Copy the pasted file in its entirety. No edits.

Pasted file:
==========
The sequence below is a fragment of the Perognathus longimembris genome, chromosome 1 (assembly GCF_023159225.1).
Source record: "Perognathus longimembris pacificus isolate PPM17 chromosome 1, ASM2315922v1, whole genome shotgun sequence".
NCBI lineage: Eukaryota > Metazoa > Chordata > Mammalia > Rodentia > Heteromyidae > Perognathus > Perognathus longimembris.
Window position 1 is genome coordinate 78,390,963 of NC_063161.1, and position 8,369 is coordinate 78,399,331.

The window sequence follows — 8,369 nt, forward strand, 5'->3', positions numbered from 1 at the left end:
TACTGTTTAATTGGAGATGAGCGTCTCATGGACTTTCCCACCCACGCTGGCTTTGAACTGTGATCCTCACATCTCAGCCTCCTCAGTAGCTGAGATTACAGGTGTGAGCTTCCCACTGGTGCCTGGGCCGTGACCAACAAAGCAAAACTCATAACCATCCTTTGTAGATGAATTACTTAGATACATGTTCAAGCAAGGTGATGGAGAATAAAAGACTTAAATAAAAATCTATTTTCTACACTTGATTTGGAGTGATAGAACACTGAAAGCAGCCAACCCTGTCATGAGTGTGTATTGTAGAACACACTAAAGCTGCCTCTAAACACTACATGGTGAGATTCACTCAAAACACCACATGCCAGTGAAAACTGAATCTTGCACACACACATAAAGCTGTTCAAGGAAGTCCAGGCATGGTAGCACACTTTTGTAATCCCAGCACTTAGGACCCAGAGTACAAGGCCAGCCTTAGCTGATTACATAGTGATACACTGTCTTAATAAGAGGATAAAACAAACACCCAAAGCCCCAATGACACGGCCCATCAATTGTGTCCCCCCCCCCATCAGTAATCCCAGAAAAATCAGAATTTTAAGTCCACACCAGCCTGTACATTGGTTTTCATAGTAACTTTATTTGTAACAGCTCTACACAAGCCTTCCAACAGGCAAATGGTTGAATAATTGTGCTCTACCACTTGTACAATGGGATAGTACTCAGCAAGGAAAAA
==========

The sequence below is a fragment of the Perognathus longimembris genome, chromosome 1 (assembly GCF_023159225.1).
Source record: "Perognathus longimembris pacificus isolate PPM17 chromosome 1, ASM2315922v1, whole genome shotgun sequence".
NCBI lineage: Eukaryota > Metazoa > Chordata > Mammalia > Rodentia > Heteromyidae > Perognathus > Perognathus longimembris.
Window position 1 is genome coordinate 78,390,963 of NC_063161.1, and position 8,369 is coordinate 78,399,331.

The window sequence follows — 8,369 nt, forward strand, 5'->3', positions numbered from 1 at the left end:
TACTGTTTAATTGGAGATGAGCGTCTCATGGACTTTCCCACCCACGCTGGCTTTGAACTGTGATCCTCACATCTCAGCCTCCTCAGTAGCTGAGATTACAGGTGTGAGCTTCCCACTGGTGCCTGGGCCGTGACCAACAAAGCAAAACTCATAACCATCCTTTGTAGATGAATTACTTAGATACATGTTCAAGCAAGGTGATGGAGAATAAAAGACTTAAATAAAAATCTATTTTCTACACTTGATTTGGAGTGATAGAACACTGAAAGCAGCCAACCCTGTCATGAGTGTGTATTGTAGAACACACTAAAGCTGCCTCTAAACACTACATGGTGAGATTCACTCAAAACACCACATGCCAGTGAAAACTGAATCTTGCACACACACATAAAGCTGTTCAAGGAAGTCCAGGCATGGTAGCACACTTTTGTAATCCCAGCACTTAGGACCCAGAGTACAAGGCCAGCCTTAGCTGATTACATAGTGATACACTGTCTTAATAAGAGGATAAAACAAACACCCAAAGCCCCAATGACACGGCCCATCAATTGTGTCCCCCCCCCCATCAGTAATCCCAGAAAAATCAGAATTTTAAGTCCACACCAGCCTGTACATTGGTTTTCATAGTAACTTTATTTGTAACAGCTCTACACAAGCCTTCCAACAGGCAAATGGTTGAATAATTGTGCTCTACCACTTGTACAATGGGATAGTACTCAGCAAGGAAAAA